Mr. McHardy, alongside Ms. Roopa Davé, Partner, ESG and Climate Services at KPMG in Canada, will be in attendance at COP28 from Nov. 30 – Dec. 12, 2023. 

Learn more about KPMG in Canada’s recently launched Decarbonization Hub.

Register for KPMG’s 19th Annual Mining Executive and Director Forum to learn more about the industry’s most pressing challenge: decarbonization.

About the KPMG Private Enterprise™ Business Survey

KPMG in Canada surveyed business owners or executive level C-suite decision makers at 700 small-and-medium-sized Canadian companies between August 30 and September 25, 2023, using Sago’s premier business research panel. A quarter of the companies surveyed have more than C$500 million and less than C$1 billion in annual revenue, a quarter have more than C$300 million and less than $500 million in annual revenue, 23 per cent have between C$100 million and C$300 million in annual revenue, and 26 per cent have between C$10 million and C$50 million in annual revenue. No companies were surveyed under C$10 million.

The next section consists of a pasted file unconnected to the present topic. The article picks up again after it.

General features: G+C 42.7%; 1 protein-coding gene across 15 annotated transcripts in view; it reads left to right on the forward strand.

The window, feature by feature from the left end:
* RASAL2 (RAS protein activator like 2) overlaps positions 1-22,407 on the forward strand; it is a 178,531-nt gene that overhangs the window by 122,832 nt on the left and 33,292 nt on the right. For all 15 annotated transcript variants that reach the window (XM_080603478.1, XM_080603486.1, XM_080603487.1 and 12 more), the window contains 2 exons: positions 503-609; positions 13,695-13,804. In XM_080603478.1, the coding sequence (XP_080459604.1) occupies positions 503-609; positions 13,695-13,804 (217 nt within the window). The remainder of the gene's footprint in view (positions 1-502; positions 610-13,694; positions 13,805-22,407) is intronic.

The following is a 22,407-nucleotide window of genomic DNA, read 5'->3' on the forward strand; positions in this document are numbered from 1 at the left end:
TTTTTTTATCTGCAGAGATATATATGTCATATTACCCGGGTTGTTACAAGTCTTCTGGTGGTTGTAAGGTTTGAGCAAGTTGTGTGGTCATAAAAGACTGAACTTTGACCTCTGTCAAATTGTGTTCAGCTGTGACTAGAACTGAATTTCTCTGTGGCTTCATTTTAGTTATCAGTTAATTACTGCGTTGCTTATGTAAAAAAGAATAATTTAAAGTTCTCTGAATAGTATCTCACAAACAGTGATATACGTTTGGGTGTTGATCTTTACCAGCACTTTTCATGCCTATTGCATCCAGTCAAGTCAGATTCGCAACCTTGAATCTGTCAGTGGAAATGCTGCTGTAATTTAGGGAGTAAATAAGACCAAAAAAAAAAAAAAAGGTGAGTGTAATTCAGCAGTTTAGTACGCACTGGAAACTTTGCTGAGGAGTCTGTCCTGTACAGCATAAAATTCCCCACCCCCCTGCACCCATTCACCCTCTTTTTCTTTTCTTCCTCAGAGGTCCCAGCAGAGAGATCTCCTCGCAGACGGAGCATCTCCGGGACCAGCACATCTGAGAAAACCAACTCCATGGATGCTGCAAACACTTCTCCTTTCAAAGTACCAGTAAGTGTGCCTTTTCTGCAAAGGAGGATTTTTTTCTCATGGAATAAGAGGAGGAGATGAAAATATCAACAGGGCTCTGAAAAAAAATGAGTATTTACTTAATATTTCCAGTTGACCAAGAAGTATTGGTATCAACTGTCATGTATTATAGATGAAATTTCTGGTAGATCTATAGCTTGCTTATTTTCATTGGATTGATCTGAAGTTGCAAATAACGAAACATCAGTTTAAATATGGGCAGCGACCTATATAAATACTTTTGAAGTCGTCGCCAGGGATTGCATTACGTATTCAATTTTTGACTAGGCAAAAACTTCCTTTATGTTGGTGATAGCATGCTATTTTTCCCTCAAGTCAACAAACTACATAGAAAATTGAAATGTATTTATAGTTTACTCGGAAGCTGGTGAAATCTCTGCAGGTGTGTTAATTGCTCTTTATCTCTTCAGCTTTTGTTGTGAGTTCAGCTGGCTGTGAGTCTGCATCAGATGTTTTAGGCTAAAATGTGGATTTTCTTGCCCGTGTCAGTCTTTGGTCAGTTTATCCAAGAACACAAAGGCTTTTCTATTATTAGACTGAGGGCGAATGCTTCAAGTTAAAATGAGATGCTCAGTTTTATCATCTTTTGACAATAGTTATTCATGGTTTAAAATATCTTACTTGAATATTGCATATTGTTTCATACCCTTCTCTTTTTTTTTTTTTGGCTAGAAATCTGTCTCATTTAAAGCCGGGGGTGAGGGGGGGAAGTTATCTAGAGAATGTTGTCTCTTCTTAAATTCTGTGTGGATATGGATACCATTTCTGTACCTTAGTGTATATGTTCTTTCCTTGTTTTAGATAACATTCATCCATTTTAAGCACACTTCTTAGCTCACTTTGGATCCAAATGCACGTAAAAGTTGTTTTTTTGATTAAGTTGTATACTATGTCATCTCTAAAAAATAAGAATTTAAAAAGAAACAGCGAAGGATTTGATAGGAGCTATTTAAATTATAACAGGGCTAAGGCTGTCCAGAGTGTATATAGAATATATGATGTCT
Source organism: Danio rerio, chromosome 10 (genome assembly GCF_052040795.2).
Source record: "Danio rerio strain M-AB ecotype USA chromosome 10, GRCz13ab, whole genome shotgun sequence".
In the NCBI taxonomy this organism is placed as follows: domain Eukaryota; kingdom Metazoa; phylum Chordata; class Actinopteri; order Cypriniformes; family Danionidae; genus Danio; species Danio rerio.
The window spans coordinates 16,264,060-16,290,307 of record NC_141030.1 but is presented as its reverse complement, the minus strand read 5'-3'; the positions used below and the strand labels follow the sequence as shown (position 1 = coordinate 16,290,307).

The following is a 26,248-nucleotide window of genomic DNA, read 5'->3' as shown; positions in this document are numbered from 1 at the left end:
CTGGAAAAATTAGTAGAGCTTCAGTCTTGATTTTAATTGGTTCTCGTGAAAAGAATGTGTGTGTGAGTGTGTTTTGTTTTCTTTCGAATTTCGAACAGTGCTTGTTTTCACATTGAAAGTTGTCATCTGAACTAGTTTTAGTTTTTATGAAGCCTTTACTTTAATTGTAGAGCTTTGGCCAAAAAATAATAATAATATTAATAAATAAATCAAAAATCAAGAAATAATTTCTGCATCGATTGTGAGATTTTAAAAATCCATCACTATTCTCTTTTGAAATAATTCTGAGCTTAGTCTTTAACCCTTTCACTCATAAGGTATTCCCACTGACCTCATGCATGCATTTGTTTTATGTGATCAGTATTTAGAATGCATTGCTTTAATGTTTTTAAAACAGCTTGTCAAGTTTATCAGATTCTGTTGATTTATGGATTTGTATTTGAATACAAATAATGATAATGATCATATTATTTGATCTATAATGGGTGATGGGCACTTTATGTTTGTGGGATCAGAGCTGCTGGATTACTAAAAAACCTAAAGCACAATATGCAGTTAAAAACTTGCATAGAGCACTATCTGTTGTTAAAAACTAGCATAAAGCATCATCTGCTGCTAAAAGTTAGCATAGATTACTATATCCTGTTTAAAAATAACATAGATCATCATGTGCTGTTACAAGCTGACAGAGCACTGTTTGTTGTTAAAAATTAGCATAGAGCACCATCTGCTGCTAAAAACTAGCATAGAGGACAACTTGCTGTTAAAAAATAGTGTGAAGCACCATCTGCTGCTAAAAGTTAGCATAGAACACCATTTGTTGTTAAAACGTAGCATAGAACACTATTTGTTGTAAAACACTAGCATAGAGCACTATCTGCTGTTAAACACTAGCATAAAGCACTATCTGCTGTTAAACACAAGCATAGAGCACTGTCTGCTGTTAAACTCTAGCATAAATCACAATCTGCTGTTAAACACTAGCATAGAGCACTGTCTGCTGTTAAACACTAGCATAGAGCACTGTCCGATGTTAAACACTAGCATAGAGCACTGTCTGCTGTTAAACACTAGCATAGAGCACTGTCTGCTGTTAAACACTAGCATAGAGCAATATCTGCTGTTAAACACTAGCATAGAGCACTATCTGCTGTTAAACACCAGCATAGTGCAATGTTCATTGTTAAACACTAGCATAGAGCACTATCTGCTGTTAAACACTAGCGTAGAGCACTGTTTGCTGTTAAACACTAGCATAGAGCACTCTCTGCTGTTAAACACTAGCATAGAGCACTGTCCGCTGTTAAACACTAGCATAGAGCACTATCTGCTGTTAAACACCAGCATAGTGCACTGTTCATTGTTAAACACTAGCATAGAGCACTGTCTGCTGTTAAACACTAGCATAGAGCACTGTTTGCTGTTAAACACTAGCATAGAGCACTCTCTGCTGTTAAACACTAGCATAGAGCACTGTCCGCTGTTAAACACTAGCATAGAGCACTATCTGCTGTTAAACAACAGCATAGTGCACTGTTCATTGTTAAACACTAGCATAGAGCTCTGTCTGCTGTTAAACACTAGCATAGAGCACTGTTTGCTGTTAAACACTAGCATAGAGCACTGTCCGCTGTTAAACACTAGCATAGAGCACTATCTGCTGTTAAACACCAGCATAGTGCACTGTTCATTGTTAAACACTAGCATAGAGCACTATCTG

About the KPMG CEO Outlook

The ninth edition of the KPMG CEO Outlook, conducted with 1,325 CEOs between August 15 and September 15, 2023, provides unique insights into the mindset, strategies, and planning tactics of CEOs. All respondents have more than US$500 million in annual revenue and a third of the companies surveyed have more than US$10 billion in annual revenue. The survey by KPMG International included CEOs from 11 key markets (Australia, Canada, China, France, Germany, India, Italy, Japan, Spain, the U.K. and the U.S.) and 11 key industry sectors (automotive, consumer and retail, energy, financial services, infrastructure, life sciences, manufacturing, technology, and telecommunications). NOTE: Some figures may not add up to 100 per cent due to rounding.